Pandemic-inspired plywood murals on display in San Francisco


By John Ramos

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SAN FRANCISCO (KPIX) — A unique art exhibition took place this weekend in San Francisco featuring works created at the start of the pandemic that offered hope during a time of great fear.

A long line outside San Francisco’s Pier 70 showed how the art displayed inside touched just about everyone.

In March 2020, San Francisco closed. The plywood covering the storefronts gave the town an apocalypse-like appearance.

“It was sad. It felt like Armageddon,” recalls San Franciscan native Irma Dillard. “I was like, ‘Oh my god, there’s nothing here.’ Everything was gone, everything was closed and gone.

Members of the local arts community have formed a project called “Paint the Void”. They raised money to pay out-of-work artists to turn depressing plywood into images that would give people hope.

Some of these 150 commissioned murals were exhibited in this exhibition called “The City Canvas: A Paint-the-Void Retrospective”. Event curator Heather Whitmore Jain said it shows how crucial performers can be during difficult times.

“I think artists have turned out to be kind of the first responders to our emotional health,” she said. “I mean, they were just there to help us feel good in that moment.”

Murals are as varied as the people who created them. Lady Henze and Brandon Baker worked on a set.

“We were painting alone on the street a bit,” Henze said. “But people were walking by, walking their dogs, walking their kids and we had interactions, of course with masks on and it was wonderful because after being inside for so long, sharing it was wonderful.”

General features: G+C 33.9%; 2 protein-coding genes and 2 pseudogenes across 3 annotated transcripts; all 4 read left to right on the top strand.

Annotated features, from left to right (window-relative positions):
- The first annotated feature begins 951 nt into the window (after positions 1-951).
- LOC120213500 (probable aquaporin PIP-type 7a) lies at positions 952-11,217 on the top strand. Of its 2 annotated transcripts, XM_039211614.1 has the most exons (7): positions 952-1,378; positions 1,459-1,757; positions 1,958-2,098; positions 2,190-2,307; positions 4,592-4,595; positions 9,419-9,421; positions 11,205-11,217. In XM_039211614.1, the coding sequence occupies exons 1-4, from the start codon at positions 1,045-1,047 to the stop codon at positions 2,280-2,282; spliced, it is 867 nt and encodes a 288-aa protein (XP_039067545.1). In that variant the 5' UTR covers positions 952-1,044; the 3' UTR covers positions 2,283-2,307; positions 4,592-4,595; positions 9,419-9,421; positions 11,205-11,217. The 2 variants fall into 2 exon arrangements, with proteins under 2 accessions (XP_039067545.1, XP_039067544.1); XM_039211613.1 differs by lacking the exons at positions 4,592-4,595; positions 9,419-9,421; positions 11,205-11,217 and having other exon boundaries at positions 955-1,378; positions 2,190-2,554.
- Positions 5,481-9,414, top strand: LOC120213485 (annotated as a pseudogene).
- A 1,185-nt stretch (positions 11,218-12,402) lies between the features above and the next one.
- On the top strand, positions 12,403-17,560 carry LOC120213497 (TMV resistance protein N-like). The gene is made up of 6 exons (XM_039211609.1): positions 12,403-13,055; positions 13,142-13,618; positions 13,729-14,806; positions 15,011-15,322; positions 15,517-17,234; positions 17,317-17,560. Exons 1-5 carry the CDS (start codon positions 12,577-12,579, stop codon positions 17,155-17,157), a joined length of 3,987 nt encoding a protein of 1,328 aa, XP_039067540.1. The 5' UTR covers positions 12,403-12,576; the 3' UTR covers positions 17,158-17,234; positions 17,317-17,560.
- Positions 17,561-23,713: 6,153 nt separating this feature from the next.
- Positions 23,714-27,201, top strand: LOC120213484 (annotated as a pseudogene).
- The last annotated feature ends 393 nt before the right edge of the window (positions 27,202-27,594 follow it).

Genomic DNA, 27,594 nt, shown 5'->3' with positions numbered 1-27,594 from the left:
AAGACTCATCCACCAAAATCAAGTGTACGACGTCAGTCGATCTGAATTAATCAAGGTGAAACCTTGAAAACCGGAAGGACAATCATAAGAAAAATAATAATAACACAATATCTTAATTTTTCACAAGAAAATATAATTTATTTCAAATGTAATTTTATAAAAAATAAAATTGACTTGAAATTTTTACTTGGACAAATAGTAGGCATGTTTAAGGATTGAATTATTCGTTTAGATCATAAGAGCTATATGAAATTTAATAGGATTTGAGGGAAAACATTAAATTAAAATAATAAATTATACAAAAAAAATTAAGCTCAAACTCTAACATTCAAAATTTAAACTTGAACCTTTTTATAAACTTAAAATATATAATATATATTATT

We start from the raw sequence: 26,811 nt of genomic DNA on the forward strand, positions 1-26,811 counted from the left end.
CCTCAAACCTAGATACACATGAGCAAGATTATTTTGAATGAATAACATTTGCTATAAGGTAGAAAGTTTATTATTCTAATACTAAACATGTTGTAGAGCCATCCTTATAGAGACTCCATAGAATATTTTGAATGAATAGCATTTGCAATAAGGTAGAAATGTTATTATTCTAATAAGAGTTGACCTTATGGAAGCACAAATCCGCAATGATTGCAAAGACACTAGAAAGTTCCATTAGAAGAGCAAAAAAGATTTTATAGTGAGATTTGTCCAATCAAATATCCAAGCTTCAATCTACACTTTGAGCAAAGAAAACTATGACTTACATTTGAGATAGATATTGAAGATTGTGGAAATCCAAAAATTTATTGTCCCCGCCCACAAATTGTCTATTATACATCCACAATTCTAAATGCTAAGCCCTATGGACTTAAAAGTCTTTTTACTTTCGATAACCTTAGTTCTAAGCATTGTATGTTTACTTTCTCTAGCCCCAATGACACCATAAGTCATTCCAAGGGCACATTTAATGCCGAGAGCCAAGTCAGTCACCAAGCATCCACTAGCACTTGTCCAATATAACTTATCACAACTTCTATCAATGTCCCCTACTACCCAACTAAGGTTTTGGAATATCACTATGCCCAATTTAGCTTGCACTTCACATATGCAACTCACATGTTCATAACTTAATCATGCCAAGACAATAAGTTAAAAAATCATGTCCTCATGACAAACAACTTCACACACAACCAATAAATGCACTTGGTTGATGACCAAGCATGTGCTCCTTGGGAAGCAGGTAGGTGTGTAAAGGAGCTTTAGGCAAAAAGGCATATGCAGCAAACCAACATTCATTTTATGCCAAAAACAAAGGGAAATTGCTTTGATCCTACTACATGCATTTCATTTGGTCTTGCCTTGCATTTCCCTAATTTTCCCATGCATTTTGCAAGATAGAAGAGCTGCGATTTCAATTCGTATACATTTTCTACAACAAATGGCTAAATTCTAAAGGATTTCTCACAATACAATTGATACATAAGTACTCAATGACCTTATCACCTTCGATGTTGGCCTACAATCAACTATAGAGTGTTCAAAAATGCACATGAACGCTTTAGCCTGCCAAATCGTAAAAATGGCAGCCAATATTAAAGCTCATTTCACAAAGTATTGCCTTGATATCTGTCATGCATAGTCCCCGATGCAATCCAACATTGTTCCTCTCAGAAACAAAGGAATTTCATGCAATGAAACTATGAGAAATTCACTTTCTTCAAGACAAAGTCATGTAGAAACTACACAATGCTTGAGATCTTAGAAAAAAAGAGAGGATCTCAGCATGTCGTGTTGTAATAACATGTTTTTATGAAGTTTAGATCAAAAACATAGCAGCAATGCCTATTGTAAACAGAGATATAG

Their painting depicts a woman offering what looks like a bouquet of flowers, but look closely and you’ll see the flowers are actually skulls surrounding a mushroom cloud. Baker says it’s symbolic of how scientific discovery can lead to unforeseen problems.

“I felt like there were a lot of similarities with the advent of nuclear technology and the way things were changing now, with masks and health protocols and vaccines and all that kind of stuff that have since arrived. You know, the start of COVID-19,” Baker said.

Henze added pink rays emanating from the woman, signifying hope and an optimistic future. Some works were simply beautiful, like a gigantic purple flower. Others a little more practical — a roll of toilet paper on a bright yellow background. Then, as the pandemic evolved, the messages became more political, reflecting images of racial unrest and electoral politics.

Whatever the message, the effect is the same: to help people think rather than fear. Irma Dillard said she felt trapped in the pandemic until she heard about the mural project.

“So I started driving, checking them out,” she said. “It really helped me not to feel so claustrophobic in my own city.”

“What really comes to mind is that these artists, they really wanted to give back,” said curator Jain. “They really wanted to elevate their community.”

Wall art isn’t easily stored, so if artists don’t find buyers quickly, many of them will be directed to a landfill. Sunday is the last day of the exhibition – open at Quai 70 from noon to 6 p.m. Due to COVID restrictions, tickets have all been reserved, but organizers say walk-ups can enter if space becomes available.

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